Town of Hunter
Wilderness Rescue: On March 10, at approximately 8 p.m., 10 Forest Rangers were dispatched to the Devil's Path for an injured male hiker that was 2.5 miles from the Spruceton trailhead. A hiking party reported that one of the hikers could no longer walk due to dehydration, mild hypothermia, and severe cramping. Rangers hiked into their location where they warmed, hydrated, and fed the group. Two of the hikers were able to hike back out to the trailhead with assistance but the third hiker was unable to continue. Forest Rangers hydro-wrapped the 26-year-old man from Brooklyn, and placed him into a SKED stretcher before carrying him down the mountain. The Lexington Fire Department met Rangers at a trail intersection and transported the injured hiker the remaining mile to the trailhead using a UTV. The Ashland Ambulance took the hiker to a local hospital for treatment. Rangers were clear from the woods at 8:30 a.m. the following morning.
Town of Keene
Wilderness Rescue: On March 12 at 2:30 p.m., DEC's Ray Brook Dispatch received a call from a group of ice climbers on the North Face of Gothics. They reported a 52-year-old man from West Point had sustained a lower leg injury and was unable to hike out. The group continued to repel down the mountain to meet Forest Rangers in the basin, a location where New York State Police Aviation could hoist the subject out if needed. Eight Forest Rangers responded to their location and at 3:50 p.m., Forest Ranger Ben Baldwin was inserted by helicopter to the base of the slide. Shortly thereafter, he made contact with the climbers and monitored them as they repelled down to him. Once Forest Ranger Baldwin was with the injured man, he evaluated the injury, braced it, and prepared him for an emergency hoist. At 5:34 p.m., the climber was in the helicopter with Forest Ranger James Giglinto and brought to a local hospital in Saranac Lake for further medical treatment. Forest Rangers hiked out with the remaining climbing party back to the Garden Trailhead and were cleared of the scene.
Town of Theresa
Wilderness Rescue: On March 15 at 9:03 a.m., Forest Ranger Howard Thomes advised DEC's Ray Brook Dispatch of a search request from the Jefferson County Sheriff's Office for a missing 28-year-old woman last seen at her home at 7 a.m. Sheriff's deputies responded with a K9 unit along with seven Forest Rangers, a State Police/UAS drone operator, State Police K9 unit, three Environmental Conservation Police Officers, and an Environmental Conservation Police Officer Lieutenant. State Trooper Mick Mason spotted the woman on the opposite side of Hyde Lake at 11:55 a.m., and the sighting was confirmed by Trooper Bender via drone. The woman was located by Forest Ranger Aimee Bills at 12:50 p.m., walking between camps. She was transported by Indian River Ambulance to a local hospital for observation due to dehydration caused by underlying health problems.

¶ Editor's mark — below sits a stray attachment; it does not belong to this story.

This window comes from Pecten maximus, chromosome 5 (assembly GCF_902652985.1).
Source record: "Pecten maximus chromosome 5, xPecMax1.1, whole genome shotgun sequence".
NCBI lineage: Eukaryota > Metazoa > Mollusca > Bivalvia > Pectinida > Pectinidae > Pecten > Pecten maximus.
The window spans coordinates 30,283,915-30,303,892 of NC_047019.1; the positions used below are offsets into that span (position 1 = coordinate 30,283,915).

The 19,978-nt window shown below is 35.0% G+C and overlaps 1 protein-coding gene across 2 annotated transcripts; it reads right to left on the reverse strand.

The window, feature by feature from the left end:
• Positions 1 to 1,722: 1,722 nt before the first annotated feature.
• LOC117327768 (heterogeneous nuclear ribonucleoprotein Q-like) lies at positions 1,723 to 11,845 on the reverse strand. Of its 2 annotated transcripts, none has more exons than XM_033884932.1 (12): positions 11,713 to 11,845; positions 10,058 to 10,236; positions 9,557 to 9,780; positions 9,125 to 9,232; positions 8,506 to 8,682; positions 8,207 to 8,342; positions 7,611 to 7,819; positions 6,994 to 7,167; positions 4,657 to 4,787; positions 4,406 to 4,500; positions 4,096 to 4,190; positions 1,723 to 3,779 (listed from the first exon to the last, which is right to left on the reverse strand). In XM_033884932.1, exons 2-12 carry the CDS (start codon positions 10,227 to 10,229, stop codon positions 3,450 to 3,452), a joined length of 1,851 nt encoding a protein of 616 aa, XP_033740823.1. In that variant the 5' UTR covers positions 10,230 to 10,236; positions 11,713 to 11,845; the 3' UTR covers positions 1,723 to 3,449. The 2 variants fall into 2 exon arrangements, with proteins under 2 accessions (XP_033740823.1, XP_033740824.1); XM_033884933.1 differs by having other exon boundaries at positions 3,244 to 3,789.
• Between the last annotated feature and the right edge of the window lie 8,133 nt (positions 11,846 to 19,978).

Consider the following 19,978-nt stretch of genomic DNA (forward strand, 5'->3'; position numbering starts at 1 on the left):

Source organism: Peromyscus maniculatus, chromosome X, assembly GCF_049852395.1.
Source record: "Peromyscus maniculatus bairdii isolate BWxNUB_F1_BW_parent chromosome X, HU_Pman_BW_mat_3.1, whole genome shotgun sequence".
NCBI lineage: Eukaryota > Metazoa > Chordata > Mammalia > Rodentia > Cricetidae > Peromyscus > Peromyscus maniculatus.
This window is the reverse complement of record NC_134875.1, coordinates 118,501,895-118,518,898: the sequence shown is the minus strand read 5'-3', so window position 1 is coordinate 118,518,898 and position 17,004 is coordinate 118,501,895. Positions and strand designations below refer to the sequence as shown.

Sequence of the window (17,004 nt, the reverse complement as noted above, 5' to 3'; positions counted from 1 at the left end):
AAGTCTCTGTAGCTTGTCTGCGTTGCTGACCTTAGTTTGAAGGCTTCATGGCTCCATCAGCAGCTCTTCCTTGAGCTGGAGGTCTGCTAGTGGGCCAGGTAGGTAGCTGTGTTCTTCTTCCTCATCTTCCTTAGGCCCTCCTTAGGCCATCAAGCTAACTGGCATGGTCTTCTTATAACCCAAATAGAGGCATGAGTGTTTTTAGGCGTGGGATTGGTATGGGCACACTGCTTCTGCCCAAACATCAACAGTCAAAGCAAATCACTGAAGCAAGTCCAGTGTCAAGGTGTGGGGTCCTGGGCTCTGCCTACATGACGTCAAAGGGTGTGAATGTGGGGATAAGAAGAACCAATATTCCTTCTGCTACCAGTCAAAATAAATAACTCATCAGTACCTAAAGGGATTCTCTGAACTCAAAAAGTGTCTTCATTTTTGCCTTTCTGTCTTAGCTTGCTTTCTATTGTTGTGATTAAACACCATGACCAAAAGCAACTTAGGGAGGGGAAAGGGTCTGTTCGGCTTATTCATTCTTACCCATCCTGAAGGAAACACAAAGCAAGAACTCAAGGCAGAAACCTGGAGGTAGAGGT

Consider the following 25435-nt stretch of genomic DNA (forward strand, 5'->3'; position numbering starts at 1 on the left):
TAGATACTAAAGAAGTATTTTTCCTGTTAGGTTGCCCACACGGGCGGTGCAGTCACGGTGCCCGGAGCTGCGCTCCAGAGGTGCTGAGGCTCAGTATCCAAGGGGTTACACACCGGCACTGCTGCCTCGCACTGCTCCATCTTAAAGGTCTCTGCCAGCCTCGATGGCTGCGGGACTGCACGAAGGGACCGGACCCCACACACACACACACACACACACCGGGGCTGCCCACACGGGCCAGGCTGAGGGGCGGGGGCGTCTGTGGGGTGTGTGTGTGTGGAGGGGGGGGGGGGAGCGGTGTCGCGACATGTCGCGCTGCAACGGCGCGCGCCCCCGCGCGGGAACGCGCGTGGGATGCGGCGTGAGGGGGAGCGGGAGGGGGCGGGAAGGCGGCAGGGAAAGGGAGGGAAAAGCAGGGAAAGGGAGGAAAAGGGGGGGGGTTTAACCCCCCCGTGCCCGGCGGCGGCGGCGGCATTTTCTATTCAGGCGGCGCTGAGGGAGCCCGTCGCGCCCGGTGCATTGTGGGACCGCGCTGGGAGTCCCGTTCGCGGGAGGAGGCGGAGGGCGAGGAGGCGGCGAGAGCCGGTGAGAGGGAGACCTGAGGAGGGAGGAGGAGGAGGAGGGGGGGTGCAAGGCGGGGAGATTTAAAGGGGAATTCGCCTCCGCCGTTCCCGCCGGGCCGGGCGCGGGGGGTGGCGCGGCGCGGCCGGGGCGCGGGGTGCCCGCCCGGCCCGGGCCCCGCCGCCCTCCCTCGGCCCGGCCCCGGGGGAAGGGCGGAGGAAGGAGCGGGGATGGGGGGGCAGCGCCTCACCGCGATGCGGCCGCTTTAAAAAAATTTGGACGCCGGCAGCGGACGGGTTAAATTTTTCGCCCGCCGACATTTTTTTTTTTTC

Town of North Hudson
Wilderness Rescue: On March 15, at 6:07 p.m., DEC's Ray Brook Dispatch received a call from a concerned friend about a lost hiker in the Dix Wilderness Area. The hiker could not make a phone call but texted coordinates to advise she was lost. The coordinates were on the eastern side of Macomb Mountain, approximately three miles east of Elk Lake. Responding Forest Rangers approached from Elk Lake and the West Mill Brook drainage, while another Forest Ranger assisted on the eastern side, relaying crew information to Ray Brook. At 8:02 p.m., direct text contact was established with the hiker, who stated she was in an emergency foil tent but having difficulties due to wet and frozen socks and losing the Lillian Brook trail, and was unable to locate the main Dix trail. To confirm the location, Verizon pinged the last known cell location, which was approximately 12 miles southwest of their tower on Belfry Mountain. The hiker was located by Rangers at 2:55 a.m., in a different area than the original coordinates. She was fed, rehydrated, and rewarmed in a sleeping bag. Four additional Forest Rangers were en route as a ground crew for extracting the hiker and Lt. Brian Dubay requested New York State Police Aviation for assistance. On March 16 at 8:17 a.m., the 25-year-old hiker from Glens Falls was put in the helicopter piloted by State Police Pilot Scott Kotronis who, with Forest Ranger Crew Chief Chris DiCintio, took her to a local hospital for further medical treatment.
Forest Rangers (orange) await New York State Police Aviation assistance in Essex County rescue
Be sure to properly prepare and plan before entering the backcountry. Visit DEC's Hike Smart NY and Adirondack Backcountry Information webpage for more information.